15 March 2010

Bygone Era

N0. 028 - 31 Aug 2006 - 17:55:44

Gastown, Vancouver

Here is a venerable storefront on Clark Drive which was just so for decades: cheerful and tacky and firmly rooted in a 1950's sensibility. Then, a couple of years ago, the inevitable happened - neutralization. The insidious practice of painting older, less attractive buildings in shades of black and grey has become commonplace as an alternative to renovation. It is an inexpensive method but with a dark side. Closeup these buildings appear modernized and the dark colours cover a myriad of flaws but from only a short distance they also give the appearance of black holes on the streetscape as if they were disappeared.

This building is now painted in a muddy taupe, with streamlined signage for an upgraded car repair business; it is offensively dull. The excitement of orange and typeface has made way for the artificial sophistication that appeals to today's upmarket car owners (TAUPE). A more expensive and deliberate version of this type would be the new convention centre on the harbour. The darkish grey gives it a dour and overcast expression that sucks the energy out of the landscape. It was made, not for beauty but, for power.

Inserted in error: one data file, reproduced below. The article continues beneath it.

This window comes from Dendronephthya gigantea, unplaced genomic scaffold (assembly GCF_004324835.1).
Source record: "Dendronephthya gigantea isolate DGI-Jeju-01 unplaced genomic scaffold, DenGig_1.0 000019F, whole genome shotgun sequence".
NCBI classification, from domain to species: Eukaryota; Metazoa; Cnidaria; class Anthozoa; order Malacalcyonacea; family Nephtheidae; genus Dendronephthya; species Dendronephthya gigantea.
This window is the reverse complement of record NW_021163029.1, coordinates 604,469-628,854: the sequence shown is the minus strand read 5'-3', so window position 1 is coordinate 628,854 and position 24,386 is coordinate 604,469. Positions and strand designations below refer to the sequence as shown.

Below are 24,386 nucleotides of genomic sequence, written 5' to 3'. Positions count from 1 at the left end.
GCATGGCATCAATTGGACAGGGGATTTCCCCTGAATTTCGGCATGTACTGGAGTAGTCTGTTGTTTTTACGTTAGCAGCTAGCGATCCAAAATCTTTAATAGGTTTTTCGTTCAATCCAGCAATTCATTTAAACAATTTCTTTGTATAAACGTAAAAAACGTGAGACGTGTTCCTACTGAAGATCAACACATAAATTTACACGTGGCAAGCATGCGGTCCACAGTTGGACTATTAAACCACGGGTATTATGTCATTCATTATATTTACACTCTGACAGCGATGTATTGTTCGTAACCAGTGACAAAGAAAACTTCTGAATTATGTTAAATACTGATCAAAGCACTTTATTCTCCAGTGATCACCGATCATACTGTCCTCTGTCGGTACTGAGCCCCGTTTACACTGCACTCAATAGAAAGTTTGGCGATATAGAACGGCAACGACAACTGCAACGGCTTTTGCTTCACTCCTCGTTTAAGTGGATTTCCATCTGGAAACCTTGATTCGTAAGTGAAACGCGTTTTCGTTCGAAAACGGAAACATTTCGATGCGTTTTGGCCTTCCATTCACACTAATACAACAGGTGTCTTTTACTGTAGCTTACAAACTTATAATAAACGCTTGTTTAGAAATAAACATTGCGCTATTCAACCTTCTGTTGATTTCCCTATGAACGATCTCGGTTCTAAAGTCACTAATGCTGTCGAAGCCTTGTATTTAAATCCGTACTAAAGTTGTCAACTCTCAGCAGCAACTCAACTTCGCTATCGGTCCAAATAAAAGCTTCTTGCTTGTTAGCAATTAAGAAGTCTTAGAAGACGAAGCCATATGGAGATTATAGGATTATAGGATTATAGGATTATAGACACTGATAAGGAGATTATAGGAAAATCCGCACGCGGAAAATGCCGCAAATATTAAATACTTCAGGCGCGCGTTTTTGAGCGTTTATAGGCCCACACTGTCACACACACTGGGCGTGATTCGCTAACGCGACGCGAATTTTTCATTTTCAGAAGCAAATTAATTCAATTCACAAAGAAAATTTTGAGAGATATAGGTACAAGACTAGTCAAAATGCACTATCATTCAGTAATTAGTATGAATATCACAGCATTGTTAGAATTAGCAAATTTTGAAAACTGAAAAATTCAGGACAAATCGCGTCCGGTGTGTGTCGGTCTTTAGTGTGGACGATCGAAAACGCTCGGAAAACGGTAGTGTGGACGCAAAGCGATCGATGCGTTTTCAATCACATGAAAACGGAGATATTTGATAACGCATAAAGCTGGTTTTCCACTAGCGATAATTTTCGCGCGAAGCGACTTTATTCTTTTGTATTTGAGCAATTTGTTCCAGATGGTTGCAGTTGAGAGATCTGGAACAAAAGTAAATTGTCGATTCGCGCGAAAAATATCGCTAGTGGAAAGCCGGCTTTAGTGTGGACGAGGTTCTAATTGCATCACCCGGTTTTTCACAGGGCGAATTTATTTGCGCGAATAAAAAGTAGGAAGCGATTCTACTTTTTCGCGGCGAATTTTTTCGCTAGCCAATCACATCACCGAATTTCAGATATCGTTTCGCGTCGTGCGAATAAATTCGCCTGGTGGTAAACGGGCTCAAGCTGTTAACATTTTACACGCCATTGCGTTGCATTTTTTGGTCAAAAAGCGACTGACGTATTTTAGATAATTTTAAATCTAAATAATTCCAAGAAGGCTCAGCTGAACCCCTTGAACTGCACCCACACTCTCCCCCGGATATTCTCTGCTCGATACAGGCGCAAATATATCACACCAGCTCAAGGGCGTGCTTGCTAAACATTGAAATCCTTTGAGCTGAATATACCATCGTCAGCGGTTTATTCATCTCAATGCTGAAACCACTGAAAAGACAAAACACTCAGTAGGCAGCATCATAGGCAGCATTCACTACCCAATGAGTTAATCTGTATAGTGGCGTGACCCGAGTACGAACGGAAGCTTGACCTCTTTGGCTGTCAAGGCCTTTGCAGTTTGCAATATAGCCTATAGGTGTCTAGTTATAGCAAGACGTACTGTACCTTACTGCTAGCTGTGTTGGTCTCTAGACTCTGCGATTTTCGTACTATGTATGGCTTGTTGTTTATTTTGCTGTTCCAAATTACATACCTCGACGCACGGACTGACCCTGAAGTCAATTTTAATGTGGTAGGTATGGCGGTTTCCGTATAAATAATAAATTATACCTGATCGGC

In a northern city with many natural grey tones and low lights such a practice needs to be identified and curtailed before all of the low rise buildings of a certain age disappear visually down to their inability to reflect light. Although they may not be beautiful by design they are physical components of a unified and occupied street life and, by extension, city life. If progress goes unappreciated it is because it sometimes lacks common sense; encouraging colour and light in this city is an exciting solution to dullness. No better example can be found in the architectural lighting and colourful bunting installed for the Olympics. The relative affordability of such an approach makes a case for preserving the many fine examples of mid-century modern in all of their colourful finery. At the top of that heritage list is Chinatown. Attempts to improve and strengthen lighting must be encouraged and supported in order to save what is left of this historic neighbourhood. But I digress.

In conclusion and with regards to Clark Drive: better street lighting, more crossing lights, speed reduction, better bus service, trucking redirection and, the planting of trees from north to south would improve its quality of life and visible attractiveness. People live here.

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